Darren Turner's transition from open wheel formula cars to stock cars began at a little bull-ring
of a race track called Penticton Speedway in a
street-stock class Chev Beaumont (that's a Canada only variation of the well known Chevelle).
Garth Turner looking underneath the shiny, freshly painted Chev street stock race car. It would not look this
spotless for long.
The Chevelle/Beaumont street stock race car came to an unfortunate, untimely end. It was T-boned on
the front straight at
Penticton Speedway which totalled it. So, on to the next car, a Pontiac Le Mans. This car went from the
auto salvage yard to
the racetrack in 6 days, since Darren was in points contention and the next points race was the following weekend.
video of the wreck as it happened, which will be posted later.
The good old, simple days. Darren's Le Mans in the pits. A small tool box and a few spare parts in the truck were
equipment needed to look after the race car at the racetrack.
Tired of the endless pounding of dents out of fenders, Darren gave up the street
stock for a Sportsman class car. Although
the drivers in this class didn't destroy fenders as often, they made just as good a job of it when they
To step up from street stock cars to Penticton Speedway's Sportsman division, this Pontiac Ventura was aquired
as a "roller"
from Shane Charleton. After a major overhaul (including repainting the pink interior!) and installing the upgraded
his street stock car, Darren went on to earn Rookie of the Year honours that season, tying for 2nd
overall in points. Left to right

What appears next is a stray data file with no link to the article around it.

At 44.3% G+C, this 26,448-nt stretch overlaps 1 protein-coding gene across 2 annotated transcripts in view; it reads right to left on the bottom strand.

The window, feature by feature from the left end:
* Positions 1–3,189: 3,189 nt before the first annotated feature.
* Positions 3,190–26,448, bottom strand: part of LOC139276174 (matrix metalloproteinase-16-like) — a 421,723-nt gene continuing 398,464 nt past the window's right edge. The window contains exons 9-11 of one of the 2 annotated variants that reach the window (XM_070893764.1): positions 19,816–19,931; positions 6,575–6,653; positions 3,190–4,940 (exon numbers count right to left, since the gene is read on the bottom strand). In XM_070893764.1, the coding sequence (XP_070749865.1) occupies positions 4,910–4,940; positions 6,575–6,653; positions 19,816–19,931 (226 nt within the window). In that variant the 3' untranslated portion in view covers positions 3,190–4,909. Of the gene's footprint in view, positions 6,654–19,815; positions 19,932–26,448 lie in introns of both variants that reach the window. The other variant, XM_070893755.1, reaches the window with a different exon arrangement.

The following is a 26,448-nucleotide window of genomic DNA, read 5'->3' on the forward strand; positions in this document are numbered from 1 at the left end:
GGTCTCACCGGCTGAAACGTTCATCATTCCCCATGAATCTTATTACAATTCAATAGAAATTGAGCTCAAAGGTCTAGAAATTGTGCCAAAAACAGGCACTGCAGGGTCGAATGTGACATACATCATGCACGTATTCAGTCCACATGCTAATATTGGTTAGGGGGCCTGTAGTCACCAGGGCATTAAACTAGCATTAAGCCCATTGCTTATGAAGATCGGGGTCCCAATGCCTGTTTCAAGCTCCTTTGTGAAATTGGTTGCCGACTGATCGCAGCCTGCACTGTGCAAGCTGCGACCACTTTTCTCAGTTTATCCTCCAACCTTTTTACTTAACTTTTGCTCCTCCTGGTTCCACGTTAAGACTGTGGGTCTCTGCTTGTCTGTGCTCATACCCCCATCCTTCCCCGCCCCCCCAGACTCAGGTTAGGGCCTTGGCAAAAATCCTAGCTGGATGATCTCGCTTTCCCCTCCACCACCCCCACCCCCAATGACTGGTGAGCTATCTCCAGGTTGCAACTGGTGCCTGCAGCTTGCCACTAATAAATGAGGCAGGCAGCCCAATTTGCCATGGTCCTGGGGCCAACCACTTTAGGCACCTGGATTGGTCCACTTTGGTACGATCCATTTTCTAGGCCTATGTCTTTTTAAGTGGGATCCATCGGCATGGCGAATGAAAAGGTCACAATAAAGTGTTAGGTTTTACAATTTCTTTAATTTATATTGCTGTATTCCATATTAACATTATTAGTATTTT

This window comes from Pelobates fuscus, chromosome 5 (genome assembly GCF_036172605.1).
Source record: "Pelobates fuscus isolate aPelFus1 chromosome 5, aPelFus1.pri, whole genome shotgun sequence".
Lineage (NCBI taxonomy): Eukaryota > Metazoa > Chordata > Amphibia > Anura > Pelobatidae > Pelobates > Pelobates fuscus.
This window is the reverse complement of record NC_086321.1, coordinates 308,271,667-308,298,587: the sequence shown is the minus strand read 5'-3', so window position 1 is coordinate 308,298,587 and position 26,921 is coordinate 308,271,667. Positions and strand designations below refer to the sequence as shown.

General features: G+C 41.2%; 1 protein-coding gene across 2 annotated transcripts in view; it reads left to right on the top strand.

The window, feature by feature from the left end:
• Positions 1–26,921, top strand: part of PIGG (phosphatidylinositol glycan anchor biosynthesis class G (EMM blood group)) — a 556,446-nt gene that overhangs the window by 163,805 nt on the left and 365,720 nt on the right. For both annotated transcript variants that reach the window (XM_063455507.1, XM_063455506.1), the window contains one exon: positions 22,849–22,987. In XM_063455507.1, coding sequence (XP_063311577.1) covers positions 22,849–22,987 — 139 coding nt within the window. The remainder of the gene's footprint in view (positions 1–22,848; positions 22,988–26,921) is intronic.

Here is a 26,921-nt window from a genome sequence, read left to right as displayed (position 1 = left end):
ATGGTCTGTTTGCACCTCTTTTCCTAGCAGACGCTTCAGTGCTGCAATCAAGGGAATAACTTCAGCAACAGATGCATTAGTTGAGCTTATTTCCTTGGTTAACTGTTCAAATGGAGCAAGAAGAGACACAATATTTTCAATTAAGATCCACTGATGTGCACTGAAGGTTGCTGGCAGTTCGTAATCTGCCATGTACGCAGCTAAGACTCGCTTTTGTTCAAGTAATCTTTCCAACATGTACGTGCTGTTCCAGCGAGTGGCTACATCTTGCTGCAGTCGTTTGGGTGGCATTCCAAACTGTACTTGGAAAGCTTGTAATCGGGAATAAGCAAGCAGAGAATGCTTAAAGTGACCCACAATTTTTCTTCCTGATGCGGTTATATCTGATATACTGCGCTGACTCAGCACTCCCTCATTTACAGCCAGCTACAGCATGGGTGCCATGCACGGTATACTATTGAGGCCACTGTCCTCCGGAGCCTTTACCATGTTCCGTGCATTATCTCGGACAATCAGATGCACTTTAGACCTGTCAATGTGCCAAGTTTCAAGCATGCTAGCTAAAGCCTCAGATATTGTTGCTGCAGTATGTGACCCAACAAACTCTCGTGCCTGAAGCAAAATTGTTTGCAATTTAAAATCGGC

are: Darren Turner, long time friend Greg Hemstreet, father Garth Turner and Roy Cobden (future crew
Darren receiving the trophy for a winning perfomance in a Sportsman division race.
Here's a scan of the sheet that was given out to each of the racers at the end of the
1993 season. This was pre Internet days,
so there was no website, no computerized printouts, just a handwritten sheet photocopied for everyone. The Good ol'
Not a bad showing for the first season of racing in a heavy, full fendered car with an
adjustable suspension (street stocks weren't really adjustable). Series champion Mike Dunseith is the son of Andy
Dunseith, who was the owner of Penticton Speedway back then.
Andy had some years of racing experience under his belt, including crewing with Calgary's
Trevor Boys during his time racing NASCAR Winston Cup in the early and mid 1980's.
Trevor Boys actually is still persuing NASCAR. In 2009 he attempted to qualify his Dodge in
Sprint Cup races at both Phoenix and Richmond. He's also run some NASCAR truck races, and so has his son
Gil Gillett moved on to the CASCAR series after racing at Penticton, along with Shane Charlton, who
sometimes drove for him. Darren moved into late model stock cars and joined the Budweiser All Star touring series, racing mostly in
Washington state for the next couple of years. During that time, Darren also drove some CASCAR races for
Gil at Race City Speedway in Calgary, and that experience would ultimately lead Darren into forming his own
CASCAR racing team.
Dave Thornton (near bottom of the Street Stock list) and his son Dean would, years later, buy a
race car chassis from Darren and go on to race it in the ASA BC Late Model Tour (formerly the Katana Sportsman Tour). The chassis they bought may be the only racing chassis Darren ever
owned that he did not actually ever race himself.